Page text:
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Likelihood Of Confusion Factors

Likelihood of Confusion Factors: What Are They & How Do They Work?

Joshua Julien Brouard

Joshua Julien Brouard

05 September 20236 min read

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Likelihood of confusion factors

Ben seeks to register his trademark. When researching how to do so, he comes across one term relatively often: "likelihood of confusion." He is confused as to the meaning of this term and what it entails. Don't worry if you're like Ben; you're in the right place.

Trademark registration can be quite complex, particularly when considering the many variables you have to factor in. In this article, we will take you through one of these factors: the likelihood of confusion. However, we also have many resources on our blog to explore if you want more information about trademark applications.

Understanding trademarks

To start, I thought it might be a good idea to take you through what trademarks are.

(Feel free to skip this section if you understand trademarks already.)

As a law major and someone who has done extensive research on this topic, I think I can steer you in the right direction.

First and foremost, it's essential to distinguish trademarks from other forms of intellectual property. For example, trademarks are different from copyrights.

A copyright protects creative works. This could include but is not limited to:

  • Books
  • Music
  • Movies
  • Plays
  • Sound recordings

You get the picture: it's anything that's an original creation.

And patents, as you likely already know, protect inventions.

On the other hand, trademarks protect either designs, symbols, words, or phrases that act as identifiers for your goods or services. This could be a logo, a company name, or something similar.

A summary: likelihood of confusion factors

Now that you've got a good understanding of trademarks let's jump into a brief overview of the trademark confusion factors:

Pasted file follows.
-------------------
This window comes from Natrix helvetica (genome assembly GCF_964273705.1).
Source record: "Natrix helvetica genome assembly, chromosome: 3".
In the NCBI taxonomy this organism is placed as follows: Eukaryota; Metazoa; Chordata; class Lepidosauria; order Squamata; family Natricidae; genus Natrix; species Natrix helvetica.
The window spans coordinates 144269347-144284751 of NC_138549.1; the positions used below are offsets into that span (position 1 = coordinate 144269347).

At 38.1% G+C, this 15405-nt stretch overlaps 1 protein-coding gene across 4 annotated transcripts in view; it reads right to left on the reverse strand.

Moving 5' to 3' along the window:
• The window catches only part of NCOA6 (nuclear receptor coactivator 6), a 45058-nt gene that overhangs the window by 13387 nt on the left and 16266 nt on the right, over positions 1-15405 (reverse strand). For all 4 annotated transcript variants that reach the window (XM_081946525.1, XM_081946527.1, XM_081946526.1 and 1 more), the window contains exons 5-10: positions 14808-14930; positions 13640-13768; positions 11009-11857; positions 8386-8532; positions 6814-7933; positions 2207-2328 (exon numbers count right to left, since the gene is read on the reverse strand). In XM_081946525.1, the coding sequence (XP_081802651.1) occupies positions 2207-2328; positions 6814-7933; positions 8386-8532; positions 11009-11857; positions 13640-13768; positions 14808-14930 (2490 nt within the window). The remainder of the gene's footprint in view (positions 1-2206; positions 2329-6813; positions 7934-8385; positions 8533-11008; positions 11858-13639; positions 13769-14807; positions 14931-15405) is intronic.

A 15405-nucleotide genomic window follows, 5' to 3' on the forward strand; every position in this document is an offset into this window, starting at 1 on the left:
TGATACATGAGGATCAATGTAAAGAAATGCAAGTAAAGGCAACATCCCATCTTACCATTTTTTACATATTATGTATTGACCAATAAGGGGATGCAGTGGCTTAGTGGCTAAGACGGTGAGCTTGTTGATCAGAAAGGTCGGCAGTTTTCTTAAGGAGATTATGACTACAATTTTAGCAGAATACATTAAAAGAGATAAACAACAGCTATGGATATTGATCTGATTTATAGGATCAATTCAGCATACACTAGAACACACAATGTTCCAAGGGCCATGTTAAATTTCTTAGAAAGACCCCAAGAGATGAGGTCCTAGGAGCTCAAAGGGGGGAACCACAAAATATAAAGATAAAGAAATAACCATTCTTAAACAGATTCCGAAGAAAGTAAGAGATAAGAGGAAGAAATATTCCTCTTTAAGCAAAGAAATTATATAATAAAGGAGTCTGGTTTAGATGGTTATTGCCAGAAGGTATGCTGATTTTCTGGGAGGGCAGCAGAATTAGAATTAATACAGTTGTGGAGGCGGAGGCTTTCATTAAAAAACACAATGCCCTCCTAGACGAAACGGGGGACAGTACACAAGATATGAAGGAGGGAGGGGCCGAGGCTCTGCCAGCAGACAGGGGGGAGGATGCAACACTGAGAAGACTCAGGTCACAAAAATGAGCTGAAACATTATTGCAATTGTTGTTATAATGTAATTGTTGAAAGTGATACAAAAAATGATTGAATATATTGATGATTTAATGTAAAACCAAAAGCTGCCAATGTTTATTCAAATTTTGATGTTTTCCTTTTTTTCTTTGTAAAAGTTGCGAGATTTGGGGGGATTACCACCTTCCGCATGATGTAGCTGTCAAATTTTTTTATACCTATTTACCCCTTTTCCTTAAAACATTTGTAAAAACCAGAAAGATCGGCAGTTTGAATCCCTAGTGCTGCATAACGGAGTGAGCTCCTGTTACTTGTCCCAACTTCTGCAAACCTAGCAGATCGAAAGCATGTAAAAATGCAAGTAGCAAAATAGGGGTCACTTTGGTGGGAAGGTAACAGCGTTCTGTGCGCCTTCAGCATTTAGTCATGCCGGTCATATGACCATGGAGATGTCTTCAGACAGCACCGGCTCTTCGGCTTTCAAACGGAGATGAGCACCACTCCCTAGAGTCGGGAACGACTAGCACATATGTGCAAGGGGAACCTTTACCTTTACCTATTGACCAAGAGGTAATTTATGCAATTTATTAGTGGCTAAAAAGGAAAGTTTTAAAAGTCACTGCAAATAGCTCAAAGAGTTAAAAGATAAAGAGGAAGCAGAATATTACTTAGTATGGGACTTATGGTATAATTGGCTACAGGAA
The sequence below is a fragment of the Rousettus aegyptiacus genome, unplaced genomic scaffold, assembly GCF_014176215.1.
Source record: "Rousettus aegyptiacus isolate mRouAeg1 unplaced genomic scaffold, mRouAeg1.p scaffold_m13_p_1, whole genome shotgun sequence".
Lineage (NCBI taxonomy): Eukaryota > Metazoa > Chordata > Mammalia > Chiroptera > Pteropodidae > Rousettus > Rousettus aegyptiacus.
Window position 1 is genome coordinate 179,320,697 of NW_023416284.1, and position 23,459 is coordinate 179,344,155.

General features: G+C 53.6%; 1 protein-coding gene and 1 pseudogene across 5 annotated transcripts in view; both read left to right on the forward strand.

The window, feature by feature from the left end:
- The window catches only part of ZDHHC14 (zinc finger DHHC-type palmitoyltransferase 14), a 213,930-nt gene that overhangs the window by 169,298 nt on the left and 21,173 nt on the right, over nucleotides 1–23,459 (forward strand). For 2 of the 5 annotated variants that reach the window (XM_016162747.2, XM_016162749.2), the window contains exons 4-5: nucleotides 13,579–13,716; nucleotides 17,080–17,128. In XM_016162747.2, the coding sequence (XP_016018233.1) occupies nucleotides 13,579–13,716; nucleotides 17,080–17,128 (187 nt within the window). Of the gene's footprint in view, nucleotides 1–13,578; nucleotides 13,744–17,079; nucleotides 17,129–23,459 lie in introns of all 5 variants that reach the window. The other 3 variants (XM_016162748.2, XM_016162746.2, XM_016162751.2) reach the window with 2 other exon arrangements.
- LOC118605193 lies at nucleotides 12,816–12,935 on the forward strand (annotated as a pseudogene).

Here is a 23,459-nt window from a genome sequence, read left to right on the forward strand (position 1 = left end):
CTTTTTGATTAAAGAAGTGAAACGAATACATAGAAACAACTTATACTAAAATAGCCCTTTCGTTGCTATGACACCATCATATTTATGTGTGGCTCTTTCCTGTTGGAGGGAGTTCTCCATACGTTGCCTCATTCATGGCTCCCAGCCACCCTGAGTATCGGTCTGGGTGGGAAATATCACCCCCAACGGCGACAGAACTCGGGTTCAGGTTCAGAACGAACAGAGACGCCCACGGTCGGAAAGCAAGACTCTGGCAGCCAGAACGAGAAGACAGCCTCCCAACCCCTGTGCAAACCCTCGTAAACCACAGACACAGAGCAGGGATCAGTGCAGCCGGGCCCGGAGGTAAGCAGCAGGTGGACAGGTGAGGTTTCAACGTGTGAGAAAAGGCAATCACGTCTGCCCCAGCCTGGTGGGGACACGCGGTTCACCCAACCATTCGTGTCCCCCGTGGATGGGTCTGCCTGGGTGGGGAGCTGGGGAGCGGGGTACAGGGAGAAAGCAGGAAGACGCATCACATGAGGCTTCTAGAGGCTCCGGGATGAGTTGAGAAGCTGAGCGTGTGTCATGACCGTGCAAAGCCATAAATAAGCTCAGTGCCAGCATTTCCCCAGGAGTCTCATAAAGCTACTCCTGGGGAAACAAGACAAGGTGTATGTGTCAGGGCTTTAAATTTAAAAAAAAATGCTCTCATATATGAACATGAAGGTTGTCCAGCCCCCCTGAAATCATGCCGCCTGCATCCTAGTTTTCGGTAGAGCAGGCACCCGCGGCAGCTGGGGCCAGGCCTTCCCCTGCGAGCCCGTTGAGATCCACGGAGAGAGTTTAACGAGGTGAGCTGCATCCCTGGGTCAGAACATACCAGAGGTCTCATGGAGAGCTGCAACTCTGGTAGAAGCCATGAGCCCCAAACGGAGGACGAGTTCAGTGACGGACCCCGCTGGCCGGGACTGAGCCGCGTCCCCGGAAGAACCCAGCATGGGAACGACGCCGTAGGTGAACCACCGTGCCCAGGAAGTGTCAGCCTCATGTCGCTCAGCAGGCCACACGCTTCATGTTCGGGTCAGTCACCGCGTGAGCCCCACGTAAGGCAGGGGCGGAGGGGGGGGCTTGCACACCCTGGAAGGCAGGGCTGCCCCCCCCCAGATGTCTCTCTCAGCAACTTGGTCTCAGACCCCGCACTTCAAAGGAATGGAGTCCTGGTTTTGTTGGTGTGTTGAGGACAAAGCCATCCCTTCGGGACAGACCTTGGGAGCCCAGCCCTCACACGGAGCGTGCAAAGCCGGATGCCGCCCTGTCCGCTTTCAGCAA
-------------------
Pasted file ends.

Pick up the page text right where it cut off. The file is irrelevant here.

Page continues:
These factors act as the standard for determining whether there's been trademark infringement of a previously registered mark.

They also form part of the tests the United States Patent and Trademark Office (USPTO) conducts to assess whether a trademark application will be approved.

The name is a dead giveaway: a test used to determine the likelihood of two marks being confused with another.

How trademark infringement damages your brand

Now, I've got to get into why trademark infringement is so damaging to your brand. New business owners may think that it's not that much of a problem.

However, there are often unexpected consequences to not investing in trademark protection; these are as follows:

  • Trademark infringement can lead to diminished brand value and reputation due to products with similar packaging or being passed off as your brand's being of lower quality.
  • The loss of customers due to cheaper alternatives using your brand's image.
  • And ultimately, the loss of revenue for the trademark owner.

As you can see, the way trademark infringement affects your brand — it's almost like a cascading effect.

The key factors that determine the likelihood of confusion

Now, we finally get to the point of this article: What trademark factors determine the likelihood of confusion?